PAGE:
Industry Experts Shed Light on Top Skills to Thwart Cyber Threats

Real success in a cybersecurity career depends on a broad liberal arts background, knowledge of politics and international affairs, and strong written- and oral -communication skills—not just detailed technical know-how and days spent glued to a computer screen, cyber experts told current and prospective students at University of Maryland University College (UMUC) “Interconnected and Unprotected – The Cybersecurity Dilemma” conference, Nov.4.

“Technology is just an enabler,” said Deborah Frincke, director of research at the National Security Agency. “Information sharing is [finding] a way to engage with humans with trust and confidence when we don’t know them.  It all gets back to human engagement and human interaction.”

Fricke said it’s a mistake to approach cybersecurity by starting with the computer and determining how to make it safer. She suggested a better approach is to start by determining what you want humans to accomplish with the computer and then figure out the technology.

The conference was aimed at UMUC’s growing body of cybersecurity students in undergraduate and graduate programs alike, who aspire to benefit from burgeoning employment opportunities in the field.

UMUC President Javier Miyares said the job demand for cybersecurity professionals “continues to grow at unprecedented levels.” More than 200,000 cybersecurity jobs in the United States are unfilled, he said, and postings are up 74 percent from the last five years.  In addition, cybersecurity jobs are expected to grow by 53 percent through 2018 and 10-fold in the next decade.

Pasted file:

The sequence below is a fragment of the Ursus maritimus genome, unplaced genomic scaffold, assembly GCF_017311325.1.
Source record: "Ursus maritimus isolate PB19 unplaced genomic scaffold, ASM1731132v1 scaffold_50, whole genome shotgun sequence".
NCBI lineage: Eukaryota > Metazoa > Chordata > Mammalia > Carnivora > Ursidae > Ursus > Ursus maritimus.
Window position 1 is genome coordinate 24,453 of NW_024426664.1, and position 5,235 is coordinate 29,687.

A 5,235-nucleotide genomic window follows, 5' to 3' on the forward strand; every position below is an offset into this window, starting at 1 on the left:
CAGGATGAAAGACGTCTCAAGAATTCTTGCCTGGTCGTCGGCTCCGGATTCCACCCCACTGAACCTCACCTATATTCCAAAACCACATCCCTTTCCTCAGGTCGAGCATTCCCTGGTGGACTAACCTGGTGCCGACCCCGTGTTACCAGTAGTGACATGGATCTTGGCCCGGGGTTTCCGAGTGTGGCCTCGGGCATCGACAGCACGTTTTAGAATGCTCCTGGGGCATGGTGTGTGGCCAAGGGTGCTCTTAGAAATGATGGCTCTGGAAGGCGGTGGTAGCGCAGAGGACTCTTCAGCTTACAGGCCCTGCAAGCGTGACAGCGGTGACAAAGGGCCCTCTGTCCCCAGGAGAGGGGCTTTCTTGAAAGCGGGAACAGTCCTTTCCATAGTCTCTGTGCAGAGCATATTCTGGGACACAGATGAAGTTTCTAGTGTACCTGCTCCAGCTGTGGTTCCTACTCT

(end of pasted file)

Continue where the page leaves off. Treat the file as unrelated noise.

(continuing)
But the knowledge and skills required of a cybersecurity professional are still being defined, some conference speakers said. And, as the nature of the threat changes,  the requirements needed to succeed in the profession change as well. One thing is for certain, the skills needed go far beyond technology.

“I need people who study political science,” said David DeVries, chief information officer at the Federal Office of Personnel Management.  “I need people with a political science background to think about data and [determine,] ‘How do I analyze things differently.’”

After all, the safest computer is one that is turned off and sitting in the corner. But it’s not doing much work, he said.

Troy Thompson, a first-class student at the U.S. Naval Academy, said that instead of being a technological robot, a cybersecurity professional needs “that liberal arts understanding of how to identify a problem, then how to work around [or work] through that problem to create a solution.”

Many people don’t explore cybersecurity education because they perceive that learning how to code is hard, said Thompson, who is writing a paper on K-12 education to foster the idea that [coding] is not difficult.

“You have to overcome that [perception] by making it fun,” he said.  “It’s something that each and every one of us can do. It’s more psychology than technology.”

Jeff Daniels, senior manager at Lockheed Martin, said he enlists high school students as interns.

“They bring fantastic skill sets,” he said. “And then when they marry up the process and the technology together in a business setting, it opens their eyes.”

Linda Cureton, CEO and founder of Muse Technologies, Inc., said that for emerging cybersecurity professionals, “honing your leadership and your soft skills, and being able to communicate are very important.”

Michael Echols, executive director and CEO of the International Association of Certified ISAOs, said there is a two-way street between a person with a technical education and someone with a liberal arts education.  Each needs to know about the other.